Architectural Privacy Hedge*


I would like to plant a hedge that will grow to a solid green manicured wall of 8 feet for interest and privacy across the center of my front yard in North York. The yard faces south and will be cleared of all existing items except for a mature Magnolia tree. I will complete the yard with assorted grasses. Any suggestions for hedges and ornamental grass would be appreciated.
Thank you!


Information on growing hedges is a very common gardening question posted on the Toronto Master Gardener Website, which has resulted in our producing a Gardening Guide on the topic.  To see the guide Evergreens suitable for hedging, click here.

If you search our Ask a Master Gardener website using the word “hedge”, you will find a number of Q&A’s that provide helpful information with regard to choice of plants and their maintenance. When choosing plants for a formal hedge it is important to consider their eventual height, spread and speed of development. Here in Toronto one has to ensure the plants are hardy within Zone 6 and are suited to the soil type of your garden. Plants for a formal hedge must have a dense growth habit and tolerate close clipping. In your particular circumstance, cedar (Thuja occidentalis) or yew (Taxus spp.)  appear to be good choices, as they stay dense and grow tall. However, they will take a while to grow to the height you require. Bear in mind that your choice of plant material may be determined by what is available at your local garden centre or nursery.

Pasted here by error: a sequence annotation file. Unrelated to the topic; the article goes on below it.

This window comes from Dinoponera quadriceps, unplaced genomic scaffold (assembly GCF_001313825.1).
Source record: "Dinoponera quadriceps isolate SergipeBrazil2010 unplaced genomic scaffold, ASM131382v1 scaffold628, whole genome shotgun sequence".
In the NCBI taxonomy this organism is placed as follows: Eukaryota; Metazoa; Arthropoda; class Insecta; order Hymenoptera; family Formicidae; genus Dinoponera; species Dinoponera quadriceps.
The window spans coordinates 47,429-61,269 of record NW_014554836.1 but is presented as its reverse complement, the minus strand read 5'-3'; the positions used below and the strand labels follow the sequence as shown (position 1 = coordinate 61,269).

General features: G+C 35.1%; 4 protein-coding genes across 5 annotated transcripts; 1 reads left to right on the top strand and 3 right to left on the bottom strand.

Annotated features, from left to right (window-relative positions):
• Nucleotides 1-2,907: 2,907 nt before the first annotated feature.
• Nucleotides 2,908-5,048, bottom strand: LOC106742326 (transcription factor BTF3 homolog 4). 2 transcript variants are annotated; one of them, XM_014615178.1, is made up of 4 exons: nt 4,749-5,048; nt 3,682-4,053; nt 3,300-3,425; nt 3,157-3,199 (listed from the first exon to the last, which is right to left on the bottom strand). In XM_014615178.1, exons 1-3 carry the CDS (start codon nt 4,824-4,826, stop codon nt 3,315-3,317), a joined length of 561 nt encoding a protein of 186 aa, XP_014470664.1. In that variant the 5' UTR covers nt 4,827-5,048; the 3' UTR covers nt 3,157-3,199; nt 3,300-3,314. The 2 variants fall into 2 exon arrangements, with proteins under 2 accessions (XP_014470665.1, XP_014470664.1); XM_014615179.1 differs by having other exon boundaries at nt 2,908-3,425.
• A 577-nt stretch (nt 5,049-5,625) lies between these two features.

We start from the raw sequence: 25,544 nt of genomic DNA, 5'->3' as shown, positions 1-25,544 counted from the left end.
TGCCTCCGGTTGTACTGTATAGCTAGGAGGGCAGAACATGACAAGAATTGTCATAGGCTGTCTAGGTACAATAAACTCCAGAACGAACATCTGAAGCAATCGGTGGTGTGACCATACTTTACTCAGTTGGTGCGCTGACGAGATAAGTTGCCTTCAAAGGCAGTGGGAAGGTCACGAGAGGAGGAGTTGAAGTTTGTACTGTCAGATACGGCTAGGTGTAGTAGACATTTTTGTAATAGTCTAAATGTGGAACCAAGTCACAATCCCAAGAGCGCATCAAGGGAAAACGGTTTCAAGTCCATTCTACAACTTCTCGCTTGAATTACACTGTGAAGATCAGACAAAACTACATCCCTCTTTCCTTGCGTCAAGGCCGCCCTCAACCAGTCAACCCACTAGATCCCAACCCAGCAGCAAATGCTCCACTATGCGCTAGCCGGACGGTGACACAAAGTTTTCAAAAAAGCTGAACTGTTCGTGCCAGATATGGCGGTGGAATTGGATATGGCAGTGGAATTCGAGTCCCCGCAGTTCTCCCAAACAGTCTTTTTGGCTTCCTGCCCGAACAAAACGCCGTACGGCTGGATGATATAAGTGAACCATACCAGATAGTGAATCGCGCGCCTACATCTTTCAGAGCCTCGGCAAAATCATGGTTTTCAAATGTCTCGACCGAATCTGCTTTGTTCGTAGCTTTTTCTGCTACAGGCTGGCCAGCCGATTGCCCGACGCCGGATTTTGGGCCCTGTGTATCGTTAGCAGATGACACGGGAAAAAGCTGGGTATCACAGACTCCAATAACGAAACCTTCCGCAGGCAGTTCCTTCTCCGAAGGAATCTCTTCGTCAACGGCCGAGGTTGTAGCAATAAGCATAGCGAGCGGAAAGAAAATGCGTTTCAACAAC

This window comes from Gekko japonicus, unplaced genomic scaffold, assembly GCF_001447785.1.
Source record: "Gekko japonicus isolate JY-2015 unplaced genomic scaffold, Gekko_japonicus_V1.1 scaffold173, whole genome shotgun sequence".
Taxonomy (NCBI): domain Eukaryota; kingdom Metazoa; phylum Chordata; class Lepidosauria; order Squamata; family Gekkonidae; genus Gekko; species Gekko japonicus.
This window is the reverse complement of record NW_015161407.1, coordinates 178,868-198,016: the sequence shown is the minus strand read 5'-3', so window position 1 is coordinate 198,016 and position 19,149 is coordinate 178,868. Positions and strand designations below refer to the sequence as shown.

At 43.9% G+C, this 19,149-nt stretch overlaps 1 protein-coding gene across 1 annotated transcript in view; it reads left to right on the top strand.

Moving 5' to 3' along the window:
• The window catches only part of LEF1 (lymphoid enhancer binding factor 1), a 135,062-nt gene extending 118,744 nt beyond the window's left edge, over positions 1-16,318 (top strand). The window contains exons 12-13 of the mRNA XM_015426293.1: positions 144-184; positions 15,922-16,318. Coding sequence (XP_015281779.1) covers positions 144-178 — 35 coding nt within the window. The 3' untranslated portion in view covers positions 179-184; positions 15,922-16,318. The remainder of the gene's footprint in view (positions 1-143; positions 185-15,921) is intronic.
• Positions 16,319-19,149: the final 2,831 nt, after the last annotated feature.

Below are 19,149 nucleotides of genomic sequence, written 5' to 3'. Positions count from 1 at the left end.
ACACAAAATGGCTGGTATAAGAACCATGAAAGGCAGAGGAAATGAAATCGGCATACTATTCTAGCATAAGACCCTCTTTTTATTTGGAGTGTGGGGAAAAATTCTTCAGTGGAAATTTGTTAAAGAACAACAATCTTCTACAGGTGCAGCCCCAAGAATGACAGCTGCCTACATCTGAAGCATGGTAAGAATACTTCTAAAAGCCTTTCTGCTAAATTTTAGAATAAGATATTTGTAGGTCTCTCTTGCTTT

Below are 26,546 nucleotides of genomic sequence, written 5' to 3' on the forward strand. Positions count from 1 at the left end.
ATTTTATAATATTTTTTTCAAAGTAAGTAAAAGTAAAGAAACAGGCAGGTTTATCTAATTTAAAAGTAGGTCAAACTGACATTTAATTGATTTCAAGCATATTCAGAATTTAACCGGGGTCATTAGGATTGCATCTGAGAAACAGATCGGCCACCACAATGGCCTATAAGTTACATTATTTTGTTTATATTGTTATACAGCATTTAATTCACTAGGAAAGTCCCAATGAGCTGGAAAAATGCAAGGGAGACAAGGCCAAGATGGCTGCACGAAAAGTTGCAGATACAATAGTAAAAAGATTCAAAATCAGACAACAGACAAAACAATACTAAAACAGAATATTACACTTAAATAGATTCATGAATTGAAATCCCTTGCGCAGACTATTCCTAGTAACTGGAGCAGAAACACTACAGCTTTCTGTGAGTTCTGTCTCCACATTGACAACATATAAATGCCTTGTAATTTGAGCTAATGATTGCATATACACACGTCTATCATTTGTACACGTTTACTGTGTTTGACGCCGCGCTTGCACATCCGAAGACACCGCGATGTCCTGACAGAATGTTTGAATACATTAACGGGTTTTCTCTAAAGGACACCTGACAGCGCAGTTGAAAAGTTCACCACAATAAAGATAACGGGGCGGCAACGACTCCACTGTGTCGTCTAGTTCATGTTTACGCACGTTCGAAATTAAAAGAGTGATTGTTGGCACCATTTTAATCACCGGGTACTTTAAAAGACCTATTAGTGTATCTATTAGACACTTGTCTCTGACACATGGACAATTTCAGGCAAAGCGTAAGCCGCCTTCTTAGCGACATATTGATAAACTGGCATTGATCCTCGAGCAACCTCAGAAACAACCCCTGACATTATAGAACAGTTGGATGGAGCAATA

Further reading:Hedges

Grasses are becoming a popular choice for gardeners as they are drought tolerant.  Many grasses prefer full sun; some are invasive though, so choose clump forming varieties. Most grasses offer interesting seed heads in the fall; they can be left on to enjoy all winter and cut back in the spring. Select grasses that hardy to at least zone 6 for Toronto. In your south facing garden they should do well. There are many wonderful ornamental grasses to choose from. A visit to the Toronto Botanical Garden (at Leslie/Lawrence) and/or the Music Garden (at the foot of Bathurst Ave and Spadina) will provide an excellent example of the use of grasses.

The following articles will provide you with further useful information.


The City of Toronto in their guide to Drought Tolerant Landscaping, 2012 provides names of suitable grasses to grow in the Toronto region.

Native Grasses

Little bluestem (Schizachyrium scoparium)

Big bluestem (Andropogon gerardii)

Indian grass (Sorghastrum nutans)

Switch grass (Panicum virgatum)

Hairy panic grass (Dichanthelium acuminatum)

Northern dropseed (Sporobolus heterolepis)

Non Native Grasses

Feather reed grass (Calamagrostis x acutiflora)

Fountain grass (Pennisetum setaceum)

Porcupine/Zebra grass (i) (Miscanthus sinensis ‘Strictus’ or M.s. ‘Zebrinus’)

Ribbon grass (i) (Phalaris arundinacea)

Blue fescue (Festuca glauca)